85. Department of Justice Regulations for Human Research Protection

Updated Oct. 4, 2019

The Department of Justice (DoJ), which includes the National Institute of Justice (NIJ) and the Federal Bureau of Prisons and other agencies, complies with the Common Rule as codified at 28 CFR 46.

Additional confidentiality requirements at §22 apply to the collection of identifiable research and statistical data for projects funded (either directly or under a State plan) by the NIJ and other DoJ agencies as identified in §22.20, item (a), and to interagency agreements, grants, contracts, or subgrants awarded under the Crime Control Act, the Juvenile Justice Act, and the Victims of Crime Act. For the purposes of this policy, “NIJ” will be referenced but Investigators and the IRB will identify projects funded by other DoJ agencies or mechanisms to which the additional requirements apply.

Additional requirements at §512 apply to research that is conducted or supported by, or involves facilities overseen by the Bureau of Prisons.

University and Affiliate investigators conducting research subject to DoJ requirements must complete and submit the “Department of Justice Research” form available in IRBNet. For research involving the Bureau of Prisons, investigators must answer the “Bureau of Prisons Research” questions on that form. The IRB member assigned to the review will use the “Department of Justice Research Review Worksheet” to confirm the additional DoJ requirements were sufficiently addressed. For research involving the Bureau of Prisons, the IRB member will also use the “Bureau of Prisons Research Review Worksheet” to confirm those requirements are met as well.

Additional NIJ Requirements for Revealing or Disclosing Identifiable Information

In accordance with §22.22, research and statistical information relating to a private person may only be revealed (or disclosed) on a need-to-know basis to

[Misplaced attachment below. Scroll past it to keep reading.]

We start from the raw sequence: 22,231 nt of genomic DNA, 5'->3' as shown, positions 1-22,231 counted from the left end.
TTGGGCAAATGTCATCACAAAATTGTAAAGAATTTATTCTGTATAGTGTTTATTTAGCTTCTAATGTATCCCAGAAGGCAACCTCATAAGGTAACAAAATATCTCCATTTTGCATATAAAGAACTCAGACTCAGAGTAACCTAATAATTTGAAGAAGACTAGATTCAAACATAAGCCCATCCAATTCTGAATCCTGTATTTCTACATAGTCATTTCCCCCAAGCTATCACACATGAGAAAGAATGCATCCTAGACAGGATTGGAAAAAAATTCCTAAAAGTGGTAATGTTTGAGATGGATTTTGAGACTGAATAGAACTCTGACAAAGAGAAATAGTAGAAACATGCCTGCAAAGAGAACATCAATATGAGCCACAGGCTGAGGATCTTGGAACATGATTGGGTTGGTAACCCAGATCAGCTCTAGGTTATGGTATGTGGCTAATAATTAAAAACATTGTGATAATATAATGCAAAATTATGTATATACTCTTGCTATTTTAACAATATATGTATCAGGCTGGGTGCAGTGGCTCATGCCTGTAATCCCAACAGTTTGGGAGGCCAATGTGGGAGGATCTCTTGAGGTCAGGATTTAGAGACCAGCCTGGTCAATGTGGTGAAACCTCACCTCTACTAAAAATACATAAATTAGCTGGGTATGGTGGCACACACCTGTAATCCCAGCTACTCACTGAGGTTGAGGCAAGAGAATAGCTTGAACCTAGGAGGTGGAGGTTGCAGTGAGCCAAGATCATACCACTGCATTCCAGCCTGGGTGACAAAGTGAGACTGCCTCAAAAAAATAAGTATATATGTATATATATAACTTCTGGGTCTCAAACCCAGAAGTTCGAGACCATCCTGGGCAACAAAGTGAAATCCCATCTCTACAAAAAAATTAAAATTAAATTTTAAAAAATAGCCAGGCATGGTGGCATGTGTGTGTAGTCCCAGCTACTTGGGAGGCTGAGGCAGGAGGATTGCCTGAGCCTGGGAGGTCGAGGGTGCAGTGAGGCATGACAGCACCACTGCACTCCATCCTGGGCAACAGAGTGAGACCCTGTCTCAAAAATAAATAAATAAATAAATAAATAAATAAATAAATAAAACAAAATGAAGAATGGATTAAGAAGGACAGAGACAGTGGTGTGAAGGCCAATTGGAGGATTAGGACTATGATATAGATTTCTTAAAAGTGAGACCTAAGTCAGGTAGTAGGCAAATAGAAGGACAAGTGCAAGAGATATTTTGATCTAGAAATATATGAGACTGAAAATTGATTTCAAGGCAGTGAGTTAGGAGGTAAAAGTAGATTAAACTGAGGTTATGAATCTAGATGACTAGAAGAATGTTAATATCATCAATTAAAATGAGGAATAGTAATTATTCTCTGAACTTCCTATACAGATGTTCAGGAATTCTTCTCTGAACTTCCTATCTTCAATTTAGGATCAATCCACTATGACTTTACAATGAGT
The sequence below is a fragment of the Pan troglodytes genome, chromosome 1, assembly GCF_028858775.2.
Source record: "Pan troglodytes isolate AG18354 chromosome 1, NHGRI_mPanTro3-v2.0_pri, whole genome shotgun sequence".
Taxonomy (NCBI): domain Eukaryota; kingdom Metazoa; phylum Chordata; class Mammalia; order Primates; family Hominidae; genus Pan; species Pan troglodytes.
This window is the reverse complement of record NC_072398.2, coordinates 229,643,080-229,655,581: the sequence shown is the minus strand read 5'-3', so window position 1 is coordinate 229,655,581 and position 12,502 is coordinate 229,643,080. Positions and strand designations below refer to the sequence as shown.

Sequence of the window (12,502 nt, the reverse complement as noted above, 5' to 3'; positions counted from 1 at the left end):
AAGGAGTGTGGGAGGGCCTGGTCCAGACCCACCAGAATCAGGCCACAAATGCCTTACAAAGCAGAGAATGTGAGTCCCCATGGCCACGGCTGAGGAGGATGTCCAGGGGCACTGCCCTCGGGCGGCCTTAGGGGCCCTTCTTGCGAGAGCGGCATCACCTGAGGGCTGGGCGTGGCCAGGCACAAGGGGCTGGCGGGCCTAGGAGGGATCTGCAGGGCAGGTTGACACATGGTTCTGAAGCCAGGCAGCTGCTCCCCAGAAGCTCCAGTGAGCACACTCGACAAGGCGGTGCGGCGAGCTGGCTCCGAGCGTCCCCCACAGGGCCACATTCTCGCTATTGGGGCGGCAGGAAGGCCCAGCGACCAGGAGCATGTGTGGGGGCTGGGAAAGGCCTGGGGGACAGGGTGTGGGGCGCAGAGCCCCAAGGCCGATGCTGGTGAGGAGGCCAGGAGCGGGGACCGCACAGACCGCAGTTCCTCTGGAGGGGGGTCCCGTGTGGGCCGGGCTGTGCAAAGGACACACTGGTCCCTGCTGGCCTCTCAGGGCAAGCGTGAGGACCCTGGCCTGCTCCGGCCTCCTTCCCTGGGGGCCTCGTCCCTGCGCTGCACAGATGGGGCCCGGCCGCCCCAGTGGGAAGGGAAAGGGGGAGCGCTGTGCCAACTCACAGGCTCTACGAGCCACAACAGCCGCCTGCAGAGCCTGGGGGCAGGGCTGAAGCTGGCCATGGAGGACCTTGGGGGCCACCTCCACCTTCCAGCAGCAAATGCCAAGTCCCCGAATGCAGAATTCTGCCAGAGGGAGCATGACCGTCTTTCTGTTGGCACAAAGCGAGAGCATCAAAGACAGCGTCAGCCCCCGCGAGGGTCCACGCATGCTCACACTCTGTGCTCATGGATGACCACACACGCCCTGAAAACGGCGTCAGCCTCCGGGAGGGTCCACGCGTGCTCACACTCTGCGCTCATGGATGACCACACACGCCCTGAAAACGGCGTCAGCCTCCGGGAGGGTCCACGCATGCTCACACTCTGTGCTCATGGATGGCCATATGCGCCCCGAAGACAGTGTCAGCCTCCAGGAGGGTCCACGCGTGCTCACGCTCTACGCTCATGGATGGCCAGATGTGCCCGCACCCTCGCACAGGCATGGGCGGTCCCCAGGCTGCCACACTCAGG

• the recipient of a grant, contract, interagency agreement, subgrant, or subcontract subject to these regulations;
  • any person, including subcontractors, employed by the recipient in connection with implementation of the grant, contract, or agreement;
  • any individuals as required by federal regulations or applicable state law; and
  • persons or organizations for research or statistical purposes if the DoJ requirements to transfer information are met.

Additional NIJ Requirements for Privacy Certificates

PIs conducting NIJ-funded research must comply with the regulations at §22.23 regarding requirements for Privacy Certificate for NIJ-funded research. The Privacy Certificate is a condition of approval for a grant applications or contract proposals in which a research or statistical project component involves the collection of information identifiable to a private person (see the online Policy Manual Definitions). Privacy Certificates must approved by the NIJ human subjects protection officer. See the NIJ Privacy Certification Guidance website for more information and a template. The fully executed Privacy Certificate must submitted to the IRB for acknowledgement before participant enrollment may commence.

Under the requirements for Privacy Certificates, all Principal Investigators (PIs) and researchers with access to data must be advised in writing of the confidentiality requirements and must agree in writing to abide by the requirements. The signed investigator agreements must be maintained by the PI and made available to the IRB upon request.

NIJ Requirement for Information Transfer Agreements

Under NIJ requirements at §22.24, PIs may only receive or transfer research information identifiable to a private person under an Information Transfer or Data Use Agreement. Additionally, University and Affiliate investigators must obtain IRB approval prior to the transfer of identifiable data, whether involved in the transfer as a recipient or a provider.

The person obtaining the Privacy Certificate (i.e., Grantee) is responsible for information transfers and must maintain a data transfer log. The Grantee and data recipient or provider must agree to the following regarding the transfer the Information:

  • The Information will be used only for research and statistical purposes.
  • The Information will not be revealed for any purpose except for information that has already been included in research findings (and/or databases) and is revealed on a need-to-know basis for research or statistical purposes, when the transfer is approved by the person providing the information under an Agreement, or under other authority.
  • Use or dissemination of the Information other than as described in the Agreement constitutes a violation of the NIJ regulations and must be reported to the IRB.